It's not every day you hear the words "fetus" and "masturbate" in the same sentence. Most people probably wouldn't put the two together for obvious reasons, but for some, especially researchers, it's genuinely a subject of fascination. And why not? Many humans masturbate so it only makes sense to wonder " does your fetus masturbate in utero?" Although the science on the subject is a bit lacking, there is some research to point to an answer.
"There is no doubt that we can see the fetus touch their genital as early as 15 to 16 weeks, Dr. Sherry A. Ross, author of She-ology: The Definitive Guide to Women's Intimate Health. Period tells Romper. "There have also been isolated observations showing this phenomenon, but no definitive studies have been shown this as a purposeful movement to create pleasure." One of the observations she's referring to is a report that gets discussed in the news frequently. It was an observation made by two OB-GYNs in 1997 regarding fetal masturbation. Yes, that was a long time ago, but it bears relevance because it's been so widely talked about.
According to U.S. News & World Report, the two OB-GYNs had "recently observed a female fetus at 32 weeks gestation touching the vulva with the fingers of the right hand" before the female fetus experienced prolonged spasms, and "finally...relaxed and rested." Unfortunately, the full text of the article is no longer available. Given the ambiguous circumstances surrounding any actual data surrounding fetal masturbation, it's hard to make conclusions.
But as Ross says, babies make many movements in utero. Through 3-D imaging, I was able to see my baby clasp her hands in prayer form like a little yogi at 3 months gestation. So if my baby was able to make that movement, kick, and flip in the womb, is it possible that fetuses can make intentional masturbation movements as well? And if yes, do they get pleasure from it? This is where things get even more unclear, as the medical community doesn't exactly agree on whether fetuses, especially very young gestational age fetuses, can feel sensations. Two Italian researchers published in The Journal of Maternal-Fetal and Neonatal Medicine said it seemed possible for fetuses to feel pain in the third trimester, but it was hard to conclude if they did before that time because the data was weak. That said, however, they studied pain rather than pleasure.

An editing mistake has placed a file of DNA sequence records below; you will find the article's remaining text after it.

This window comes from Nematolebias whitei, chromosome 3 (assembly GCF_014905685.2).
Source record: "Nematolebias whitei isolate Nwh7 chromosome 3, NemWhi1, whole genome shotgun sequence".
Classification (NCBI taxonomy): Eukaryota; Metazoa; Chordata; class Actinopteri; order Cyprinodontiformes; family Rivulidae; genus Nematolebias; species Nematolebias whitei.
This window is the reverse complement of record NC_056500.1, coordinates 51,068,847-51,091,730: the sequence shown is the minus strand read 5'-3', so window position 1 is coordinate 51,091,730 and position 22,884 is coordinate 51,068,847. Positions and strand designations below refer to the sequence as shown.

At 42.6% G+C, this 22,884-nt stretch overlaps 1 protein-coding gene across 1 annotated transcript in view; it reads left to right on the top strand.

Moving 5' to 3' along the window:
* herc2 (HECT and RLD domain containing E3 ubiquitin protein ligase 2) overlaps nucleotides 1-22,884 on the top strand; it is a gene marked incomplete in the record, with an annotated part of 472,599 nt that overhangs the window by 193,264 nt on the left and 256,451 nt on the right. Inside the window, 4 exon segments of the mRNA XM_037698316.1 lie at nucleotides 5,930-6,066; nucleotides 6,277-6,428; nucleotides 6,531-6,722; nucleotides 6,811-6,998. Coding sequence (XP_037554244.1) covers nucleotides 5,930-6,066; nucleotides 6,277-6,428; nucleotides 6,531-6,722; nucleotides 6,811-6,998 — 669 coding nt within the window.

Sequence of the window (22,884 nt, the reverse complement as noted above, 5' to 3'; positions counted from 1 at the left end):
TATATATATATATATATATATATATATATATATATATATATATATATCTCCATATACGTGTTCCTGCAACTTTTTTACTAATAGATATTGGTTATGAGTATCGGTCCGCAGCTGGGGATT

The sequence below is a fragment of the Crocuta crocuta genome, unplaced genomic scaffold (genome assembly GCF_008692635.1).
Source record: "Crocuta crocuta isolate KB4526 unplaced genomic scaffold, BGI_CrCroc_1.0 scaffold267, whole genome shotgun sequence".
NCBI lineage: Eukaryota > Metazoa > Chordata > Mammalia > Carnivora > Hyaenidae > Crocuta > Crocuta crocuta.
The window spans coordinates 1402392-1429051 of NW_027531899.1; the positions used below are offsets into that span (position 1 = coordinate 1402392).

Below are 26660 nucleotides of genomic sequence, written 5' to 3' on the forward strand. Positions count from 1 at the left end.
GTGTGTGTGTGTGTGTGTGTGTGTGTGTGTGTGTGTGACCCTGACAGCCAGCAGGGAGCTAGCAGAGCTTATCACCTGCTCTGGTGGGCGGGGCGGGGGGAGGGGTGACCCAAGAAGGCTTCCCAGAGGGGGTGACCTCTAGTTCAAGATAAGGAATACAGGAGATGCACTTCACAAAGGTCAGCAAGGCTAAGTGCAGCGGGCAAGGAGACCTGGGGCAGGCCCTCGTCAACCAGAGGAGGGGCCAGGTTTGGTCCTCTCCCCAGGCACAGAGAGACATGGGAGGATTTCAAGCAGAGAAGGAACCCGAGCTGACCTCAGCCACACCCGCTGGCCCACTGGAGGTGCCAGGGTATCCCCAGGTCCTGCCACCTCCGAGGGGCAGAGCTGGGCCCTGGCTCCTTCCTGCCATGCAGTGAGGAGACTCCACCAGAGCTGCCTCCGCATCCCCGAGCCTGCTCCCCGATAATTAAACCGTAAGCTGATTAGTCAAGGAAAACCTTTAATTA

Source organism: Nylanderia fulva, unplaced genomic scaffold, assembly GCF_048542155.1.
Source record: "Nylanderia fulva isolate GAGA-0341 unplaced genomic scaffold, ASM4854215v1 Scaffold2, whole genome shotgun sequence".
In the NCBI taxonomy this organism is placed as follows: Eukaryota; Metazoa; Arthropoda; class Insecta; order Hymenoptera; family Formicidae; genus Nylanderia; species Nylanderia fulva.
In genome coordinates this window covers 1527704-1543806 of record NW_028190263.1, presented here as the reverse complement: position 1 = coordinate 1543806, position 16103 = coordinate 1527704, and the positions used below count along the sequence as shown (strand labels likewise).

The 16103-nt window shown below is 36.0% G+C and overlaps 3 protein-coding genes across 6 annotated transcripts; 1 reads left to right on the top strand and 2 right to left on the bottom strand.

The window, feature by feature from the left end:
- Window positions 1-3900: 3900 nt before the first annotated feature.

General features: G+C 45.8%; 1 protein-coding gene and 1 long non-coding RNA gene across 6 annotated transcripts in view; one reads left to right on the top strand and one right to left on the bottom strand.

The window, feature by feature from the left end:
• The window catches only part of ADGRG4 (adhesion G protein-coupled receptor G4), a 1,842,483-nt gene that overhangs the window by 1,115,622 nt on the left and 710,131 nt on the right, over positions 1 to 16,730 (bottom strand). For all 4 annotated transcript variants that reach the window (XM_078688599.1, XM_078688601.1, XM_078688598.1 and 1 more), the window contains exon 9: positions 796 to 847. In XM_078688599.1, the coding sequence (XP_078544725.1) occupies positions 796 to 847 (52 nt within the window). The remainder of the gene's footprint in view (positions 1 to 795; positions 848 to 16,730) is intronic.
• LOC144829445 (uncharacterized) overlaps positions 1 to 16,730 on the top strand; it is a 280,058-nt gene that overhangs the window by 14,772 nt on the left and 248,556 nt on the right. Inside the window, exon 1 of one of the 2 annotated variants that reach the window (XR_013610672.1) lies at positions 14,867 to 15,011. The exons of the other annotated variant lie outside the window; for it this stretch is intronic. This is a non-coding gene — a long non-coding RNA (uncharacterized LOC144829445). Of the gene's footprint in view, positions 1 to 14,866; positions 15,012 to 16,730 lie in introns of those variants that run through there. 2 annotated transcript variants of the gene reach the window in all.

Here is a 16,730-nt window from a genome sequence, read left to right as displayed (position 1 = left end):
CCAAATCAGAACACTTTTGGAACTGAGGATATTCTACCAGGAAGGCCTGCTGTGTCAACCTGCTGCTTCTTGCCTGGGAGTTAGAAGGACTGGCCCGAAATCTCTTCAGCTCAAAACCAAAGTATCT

Another voice worth bringing into the conversation comes from Dr. F. Session Cole, a professor of pediatrics at Washington University School of Medicine and a neonatologist who cares for newborns born prematurely at 22 to 24 weeks gestation. In a TIME article, it was reported that:
Babies born in this gestational age range do respond to external stimuli, like having their blood drawn; they don’t show significant changes in their heart rates, blood pressures or blood oxygen levels. Still, he argues that it's difficult to extrapolate these results to fetuses, because the womb is a distinctly different environment.He further said that based on current research, there wasn't enough evidence to suggest that fetuses as young as 15 weeks could feel sensations like pleasure."
As said, it's extremely difficult to make conclusions about fetal masturbation given the data and research available. In the end, it all seems to boil down to pain-pleasure sensations for a fetus in utero, to which one could presume will be studied sometime in the future if it isn't at this very moment.